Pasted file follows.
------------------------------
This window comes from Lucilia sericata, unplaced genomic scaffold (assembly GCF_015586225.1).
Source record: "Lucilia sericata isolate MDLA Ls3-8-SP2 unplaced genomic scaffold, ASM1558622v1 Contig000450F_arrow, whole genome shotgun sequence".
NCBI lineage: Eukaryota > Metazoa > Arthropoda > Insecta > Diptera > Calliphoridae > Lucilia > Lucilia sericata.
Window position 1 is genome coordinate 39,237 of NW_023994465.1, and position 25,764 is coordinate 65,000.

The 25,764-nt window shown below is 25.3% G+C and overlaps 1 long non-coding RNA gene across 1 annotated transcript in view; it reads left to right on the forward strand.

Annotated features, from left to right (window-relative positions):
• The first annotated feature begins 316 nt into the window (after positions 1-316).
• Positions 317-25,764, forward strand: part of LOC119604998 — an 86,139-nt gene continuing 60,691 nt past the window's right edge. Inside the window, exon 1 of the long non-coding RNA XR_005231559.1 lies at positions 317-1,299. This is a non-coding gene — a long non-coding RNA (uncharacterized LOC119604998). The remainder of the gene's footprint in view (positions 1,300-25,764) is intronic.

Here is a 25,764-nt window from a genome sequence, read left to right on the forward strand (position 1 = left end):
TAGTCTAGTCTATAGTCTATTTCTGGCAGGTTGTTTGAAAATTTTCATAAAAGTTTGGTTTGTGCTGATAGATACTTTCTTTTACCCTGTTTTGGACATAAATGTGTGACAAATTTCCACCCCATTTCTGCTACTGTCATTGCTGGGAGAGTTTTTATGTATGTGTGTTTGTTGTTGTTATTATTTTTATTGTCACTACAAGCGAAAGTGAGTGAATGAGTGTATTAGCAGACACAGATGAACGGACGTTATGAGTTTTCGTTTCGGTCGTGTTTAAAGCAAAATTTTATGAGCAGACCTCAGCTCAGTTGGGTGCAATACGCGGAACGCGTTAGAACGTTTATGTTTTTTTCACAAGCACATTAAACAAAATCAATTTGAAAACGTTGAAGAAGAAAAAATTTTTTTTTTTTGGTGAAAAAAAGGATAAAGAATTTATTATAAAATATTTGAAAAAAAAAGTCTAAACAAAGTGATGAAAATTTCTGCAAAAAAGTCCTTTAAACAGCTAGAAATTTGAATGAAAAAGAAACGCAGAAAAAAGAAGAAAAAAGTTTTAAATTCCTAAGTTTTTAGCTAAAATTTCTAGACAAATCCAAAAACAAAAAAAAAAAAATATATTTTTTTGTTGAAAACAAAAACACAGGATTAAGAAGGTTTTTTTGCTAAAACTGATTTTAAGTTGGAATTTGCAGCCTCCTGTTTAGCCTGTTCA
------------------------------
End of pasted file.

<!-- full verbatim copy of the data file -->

This window comes from Lucilia sericata, unplaced genomic scaffold (assembly GCF_015586225.1).
Source record: "Lucilia sericata isolate MDLA Ls3-8-SP2 unplaced genomic scaffold, ASM1558622v1 Contig000450F_arrow, whole genome shotgun sequence".
NCBI lineage: Eukaryota > Metazoa > Arthropoda > Insecta > Diptera > Calliphoridae > Lucilia > Lucilia sericata.
Window position 1 is genome coordinate 39,237 of NW_023994465.1, and position 25,764 is coordinate 65,000.

The 25,764-nt window shown below is 25.3% G+C and overlaps 1 long non-coding RNA gene across 1 annotated transcript in view; it reads left to right on the forward strand.

Annotated features, from left to right (window-relative positions):
• The first annotated feature begins 316 nt into the window (after positions 1-316).
• Positions 317-25,764, forward strand: part of LOC119604998 — an 86,139-nt gene continuing 60,691 nt past the window's right edge. Inside the window, exon 1 of the long non-coding RNA XR_005231559.1 lies at positions 317-1,299. This is a non-coding gene — a long non-coding RNA (uncharacterized LOC119604998). The remainder of the gene's footprint in view (positions 1,300-25,764) is intronic.

Here is a 25,764-nt window from a genome sequence, read left to right on the forward strand (position 1 = left end):
TAGTCTAGTCTATAGTCTATTTCTGGCAGGTTGTTTGAAAATTTTCATAAAAGTTTGGTTTGTGCTGATAGATACTTTCTTTTACCCTGTTTTGGACATAAATGTGTGACAAATTTCCACCCCATTTCTGCTACTGTCATTGCTGGGAGAGTTTTTATGTATGTGTGTTTGTTGTTGTTATTATTTTTATTGTCACTACAAGCGAAAGTGAGTGAATGAGTGTATTAGCAGACACAGATGAACGGACGTTATGAGTTTTCGTTTCGGTCGTGTTTAAAGCAAAATTTTATGAGCAGACCTCAGCTCAGTTGGGTGCAATACGCGGAACGCGTTAGAACGTTTATGTTTTTTTCACAAGCACATTAAACAAAATCAATTTGAAAACGTTGAAGAAGAAAAAATTTTTTTTTTTTGGTGAAAAAAAGGATAAAGAATTTATTATAAAATATTTGAAAAAAAAAGTCTAAACAAAGTGATGAAAATTTCTGCAAAAAAGTCCTTTAAACAGCTAGAAATTTGAATGAAAAAGAAACGCAGAAAAAAGAAGAAAAAAGTTTTAAATTCCTAAGTTTTTAGCTAAAATTTCTAGACAAATCCAAAAACAAAAAAAAAAAAATATATTTTTTTGTTGAAAACAAAAACACAGGATTAAGAAGGTTTTTTTGCTAAAACTGATTTTAAGTTGGAATTTGCAGCCTCCTGTTTAGCCTGTTCA